Tuesday, May 6, 2014
Despite the fact that the United States has poured over $900 million in “rule-of-law” funding into Afghanistan to “modernize” the country’s civil codes and to institutionalize more robust rights for women, many Afghan women face lives defined by arranged marriages. According to a recent article in the New York Times, the legal basis for these marriages is not enshrined in the state’s updated civil code, but rather it is embedded in unwritten customary law developed through the state’s tribal culture. Prior to the coalition effort to topple the Taliban from power, the ruling Taliban government imposed a strict version of Sharia law which barred women from receiving an education and ordered them to completely obey their husbands and male family member. While the coalition forces voiced public support for improving the lives of women, mere changes in the law have only made limited inroads in improving women’s rights. While the Karzai government has improved the plight of women in Kabul, outside the capital, the tribal warlords have expressed little support for women’s rights.
A key problem with the rule of law programs lies in the fact that ultimately the mindsets of the judges themselves, infused with dominant cultural norms, determine which “law” is applied. The plight of women throughout much of Afghanistan is difficult to reconcile from a Western perspective. According to the Times article, unmarried women found unaccompanied by a relative outside the home, are “routinely subjected to a virginity test.” Women who abscond from arrange marriages, face death at the hands of their own family members.
A family’s commitment to enforcing customary norms may not dim even when they emigrate to the West. Two years ago, a Canadian man enlisted his son and his wife to kill three of his teenage daughters. The family had left Afghanistan in 1992 finally settling in Canada in 2007. Canadian authorities stated that the killers believed that the victims had brought shame to the family because of their dress, dating, and use of the internet.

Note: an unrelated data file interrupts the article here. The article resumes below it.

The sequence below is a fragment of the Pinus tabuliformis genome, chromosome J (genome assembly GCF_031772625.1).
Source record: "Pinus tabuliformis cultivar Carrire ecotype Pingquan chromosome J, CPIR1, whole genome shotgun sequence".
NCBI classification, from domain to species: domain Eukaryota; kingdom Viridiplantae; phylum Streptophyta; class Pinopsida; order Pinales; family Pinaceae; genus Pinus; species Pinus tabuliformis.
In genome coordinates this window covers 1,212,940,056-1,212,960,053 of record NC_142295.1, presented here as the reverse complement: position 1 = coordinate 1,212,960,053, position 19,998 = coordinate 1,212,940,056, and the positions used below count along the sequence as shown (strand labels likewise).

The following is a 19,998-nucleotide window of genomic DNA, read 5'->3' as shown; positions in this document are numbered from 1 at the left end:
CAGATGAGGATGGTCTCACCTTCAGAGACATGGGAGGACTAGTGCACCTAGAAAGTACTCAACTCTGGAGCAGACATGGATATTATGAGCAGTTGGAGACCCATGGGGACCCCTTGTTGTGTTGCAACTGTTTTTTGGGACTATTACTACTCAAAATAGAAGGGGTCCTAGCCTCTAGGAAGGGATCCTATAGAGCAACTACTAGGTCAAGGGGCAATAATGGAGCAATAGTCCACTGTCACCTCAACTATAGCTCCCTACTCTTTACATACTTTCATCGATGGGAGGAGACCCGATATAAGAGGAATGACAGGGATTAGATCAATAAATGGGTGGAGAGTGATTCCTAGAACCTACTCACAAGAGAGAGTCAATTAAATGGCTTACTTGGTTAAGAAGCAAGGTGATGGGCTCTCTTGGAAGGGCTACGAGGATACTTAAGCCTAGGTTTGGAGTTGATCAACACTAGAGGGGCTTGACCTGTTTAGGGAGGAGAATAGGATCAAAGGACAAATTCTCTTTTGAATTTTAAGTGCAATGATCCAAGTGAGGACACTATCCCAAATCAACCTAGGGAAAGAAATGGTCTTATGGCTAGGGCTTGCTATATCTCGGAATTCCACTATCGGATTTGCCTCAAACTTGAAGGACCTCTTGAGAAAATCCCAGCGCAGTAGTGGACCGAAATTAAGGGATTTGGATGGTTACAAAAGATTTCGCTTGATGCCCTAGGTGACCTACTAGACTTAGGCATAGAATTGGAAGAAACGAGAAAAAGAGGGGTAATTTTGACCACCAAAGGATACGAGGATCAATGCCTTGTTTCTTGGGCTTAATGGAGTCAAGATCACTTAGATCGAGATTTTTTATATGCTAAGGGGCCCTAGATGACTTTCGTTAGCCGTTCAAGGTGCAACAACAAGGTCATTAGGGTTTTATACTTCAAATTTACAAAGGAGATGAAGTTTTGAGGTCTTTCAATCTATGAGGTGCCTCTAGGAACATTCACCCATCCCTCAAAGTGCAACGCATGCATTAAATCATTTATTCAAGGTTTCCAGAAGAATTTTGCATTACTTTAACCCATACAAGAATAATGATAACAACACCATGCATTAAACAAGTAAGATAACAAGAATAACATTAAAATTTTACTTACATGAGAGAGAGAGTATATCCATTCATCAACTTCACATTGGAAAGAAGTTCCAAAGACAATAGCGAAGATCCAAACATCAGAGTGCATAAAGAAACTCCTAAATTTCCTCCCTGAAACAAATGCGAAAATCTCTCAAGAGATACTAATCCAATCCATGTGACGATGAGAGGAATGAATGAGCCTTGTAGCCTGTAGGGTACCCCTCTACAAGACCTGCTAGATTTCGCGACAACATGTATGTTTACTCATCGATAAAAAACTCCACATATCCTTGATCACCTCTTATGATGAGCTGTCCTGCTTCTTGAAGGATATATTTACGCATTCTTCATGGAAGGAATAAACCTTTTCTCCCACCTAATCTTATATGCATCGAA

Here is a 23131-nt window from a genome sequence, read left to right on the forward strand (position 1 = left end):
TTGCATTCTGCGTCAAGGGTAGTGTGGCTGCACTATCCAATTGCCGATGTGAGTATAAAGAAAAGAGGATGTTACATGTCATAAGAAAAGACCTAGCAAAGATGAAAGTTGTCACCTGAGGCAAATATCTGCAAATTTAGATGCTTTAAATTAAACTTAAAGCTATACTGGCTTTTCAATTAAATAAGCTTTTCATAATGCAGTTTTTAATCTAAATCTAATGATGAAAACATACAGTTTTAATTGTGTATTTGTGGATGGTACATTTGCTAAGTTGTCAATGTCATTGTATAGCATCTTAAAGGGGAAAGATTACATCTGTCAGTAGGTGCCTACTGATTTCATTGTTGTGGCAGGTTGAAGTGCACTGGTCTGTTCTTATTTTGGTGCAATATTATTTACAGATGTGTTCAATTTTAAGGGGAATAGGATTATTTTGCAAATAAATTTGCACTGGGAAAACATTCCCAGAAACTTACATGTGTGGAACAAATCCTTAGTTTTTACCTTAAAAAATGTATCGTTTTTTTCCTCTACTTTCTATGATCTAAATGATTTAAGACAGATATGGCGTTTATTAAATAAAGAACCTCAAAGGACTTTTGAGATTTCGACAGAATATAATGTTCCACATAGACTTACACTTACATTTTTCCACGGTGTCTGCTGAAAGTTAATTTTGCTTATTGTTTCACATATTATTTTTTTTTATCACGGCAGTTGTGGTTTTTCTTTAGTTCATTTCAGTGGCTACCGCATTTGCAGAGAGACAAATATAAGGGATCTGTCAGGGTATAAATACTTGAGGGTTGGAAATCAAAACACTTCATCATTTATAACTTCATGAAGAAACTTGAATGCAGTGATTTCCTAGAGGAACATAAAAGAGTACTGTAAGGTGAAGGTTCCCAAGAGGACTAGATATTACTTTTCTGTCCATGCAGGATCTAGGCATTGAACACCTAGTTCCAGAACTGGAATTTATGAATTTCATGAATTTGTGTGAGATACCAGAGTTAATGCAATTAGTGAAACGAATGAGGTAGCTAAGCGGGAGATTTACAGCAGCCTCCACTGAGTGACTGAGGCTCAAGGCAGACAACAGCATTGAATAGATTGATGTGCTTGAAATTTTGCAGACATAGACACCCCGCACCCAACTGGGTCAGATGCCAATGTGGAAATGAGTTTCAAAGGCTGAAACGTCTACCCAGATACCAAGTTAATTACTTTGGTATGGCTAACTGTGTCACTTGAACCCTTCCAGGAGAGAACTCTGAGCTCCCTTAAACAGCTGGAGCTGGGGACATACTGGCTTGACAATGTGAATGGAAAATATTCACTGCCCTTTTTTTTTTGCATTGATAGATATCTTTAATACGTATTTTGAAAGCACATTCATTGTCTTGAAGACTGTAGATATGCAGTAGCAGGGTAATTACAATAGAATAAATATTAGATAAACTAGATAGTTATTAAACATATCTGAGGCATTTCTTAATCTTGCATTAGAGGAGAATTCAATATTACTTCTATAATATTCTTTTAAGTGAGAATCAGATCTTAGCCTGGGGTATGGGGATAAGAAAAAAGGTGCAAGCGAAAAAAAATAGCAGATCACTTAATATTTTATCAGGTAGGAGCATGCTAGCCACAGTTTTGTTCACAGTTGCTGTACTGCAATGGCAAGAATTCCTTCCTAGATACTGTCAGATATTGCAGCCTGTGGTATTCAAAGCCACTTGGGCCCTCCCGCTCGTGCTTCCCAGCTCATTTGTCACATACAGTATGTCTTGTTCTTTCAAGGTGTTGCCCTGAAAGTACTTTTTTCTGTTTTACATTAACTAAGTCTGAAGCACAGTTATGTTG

The limits of legal reform in Afghanistan were foreseeable. For at least a decade, law and society scholars have highlighted the link between law and culture. As one example, Lawrence Rosen’s book, Law as Culture (2006), highlights the inseparability of law and culture as well as the fact that one should not view the impact of culture on the law as a mere afterthought.
Associated Press, “Honour Killings: Canadian Authorities Finds Afghan Family Guilty of Honour Killings,” The Guardian, January 29, 2012.
Heather Barr, “Women’s Rights in Afghanistan Must be Steadfastly Respected,” JURIST-Hotline, March 5, 2014.
Paul Schiff Berman, “The Enduring Connections Between Law and Culture: Reviewing Lawrence Rosen, Law as Culture, and Oscar Chase, Law, Culture, and Ritual”, 57 Am. J. Comp. L. 101 (2009)
Blog Post, N. Lukanovich, “Women in Afghanistan-Before and After the Taliban,” November 7, 2008. Available online at: http://www.forgetthespin.com/archives2008/women_afghanistan.html.
Clifford Geertz, “Local Knowledge: Fact and Law in Comparative Perspective,” in LOCAL KNOWLEDGE: FURTHER ESSAYS IN INTERPRETIVE ANTHROPOLOGY (1983).
Rod Nordland, “In Spite of Law, Afghan ‘Honor Killings’ Continue, New York Times, May 3, 2014